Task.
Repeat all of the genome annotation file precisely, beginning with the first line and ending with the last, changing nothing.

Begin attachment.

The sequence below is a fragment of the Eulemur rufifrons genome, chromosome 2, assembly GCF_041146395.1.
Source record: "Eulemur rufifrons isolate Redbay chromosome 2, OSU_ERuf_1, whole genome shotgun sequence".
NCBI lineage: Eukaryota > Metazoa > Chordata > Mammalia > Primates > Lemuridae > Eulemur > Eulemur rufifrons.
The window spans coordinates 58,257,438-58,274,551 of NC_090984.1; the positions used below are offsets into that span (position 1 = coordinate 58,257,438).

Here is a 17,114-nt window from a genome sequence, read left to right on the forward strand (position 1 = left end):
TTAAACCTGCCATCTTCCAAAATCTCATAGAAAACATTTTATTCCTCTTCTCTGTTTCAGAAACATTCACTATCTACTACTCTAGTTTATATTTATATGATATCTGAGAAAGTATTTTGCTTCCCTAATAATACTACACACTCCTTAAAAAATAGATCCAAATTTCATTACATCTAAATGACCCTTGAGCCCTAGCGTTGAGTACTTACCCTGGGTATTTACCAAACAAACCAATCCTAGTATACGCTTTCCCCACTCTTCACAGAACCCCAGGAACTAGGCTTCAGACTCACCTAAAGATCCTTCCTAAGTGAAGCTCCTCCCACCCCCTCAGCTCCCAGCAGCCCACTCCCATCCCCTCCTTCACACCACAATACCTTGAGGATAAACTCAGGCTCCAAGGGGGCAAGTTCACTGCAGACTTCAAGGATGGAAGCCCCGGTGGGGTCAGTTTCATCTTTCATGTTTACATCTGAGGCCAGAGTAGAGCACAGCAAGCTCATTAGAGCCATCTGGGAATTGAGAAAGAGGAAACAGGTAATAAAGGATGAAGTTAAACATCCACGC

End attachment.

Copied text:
The sequence below is a fragment of the Eulemur rufifrons genome, chromosome 2, assembly GCF_041146395.1.
Source record: "Eulemur rufifrons isolate Redbay chromosome 2, OSU_ERuf_1, whole genome shotgun sequence".
NCBI lineage: Eukaryota > Metazoa > Chordata > Mammalia > Primates > Lemuridae > Eulemur > Eulemur rufifrons.
The window spans coordinates 58,257,438-58,274,551 of NC_090984.1; the positions used below are offsets into that span (position 1 = coordinate 58,257,438).

Here is a 17,114-nt window from a genome sequence, read left to right on the forward strand (position 1 = left end):
TTAAACCTGCCATCTTCCAAAATCTCATAGAAAACATTTTATTCCTCTTCTCTGTTTCAGAAACATTCACTATCTACTACTCTAGTTTATATTTATATGATATCTGAGAAAGTATTTTGCTTCCCTAATAATACTACACACTCCTTAAAAAATAGATCCAAATTTCATTACATCTAAATGACCCTTGAGCCCTAGCGTTGAGTACTTACCCTGGGTATTTACCAAACAAACCAATCCTAGTATACGCTTTCCCCACTCTTCACAGAACCCCAGGAACTAGGCTTCAGACTCACCTAAAGATCCTTCCTAAGTGAAGCTCCTCCCACCCCCTCAGCTCCCAGCAGCCCACTCCCATCCCCTCCTTCACACCACAATACCTTGAGGATAAACTCAGGCTCCAAGGGGGCAAGTTCACTGCAGACTTCAAGGATGGAAGCCCCGGTGGGGTCAGTTTCATCTTTCATGTTTACATCTGAGGCCAGAGTAGAGCACAGCAAGCTCATTAGAGCCATCTGGGAATTGAGAAAGAGGAAACAGGTAATAAAGGATGAAGTTAAACATCCACGC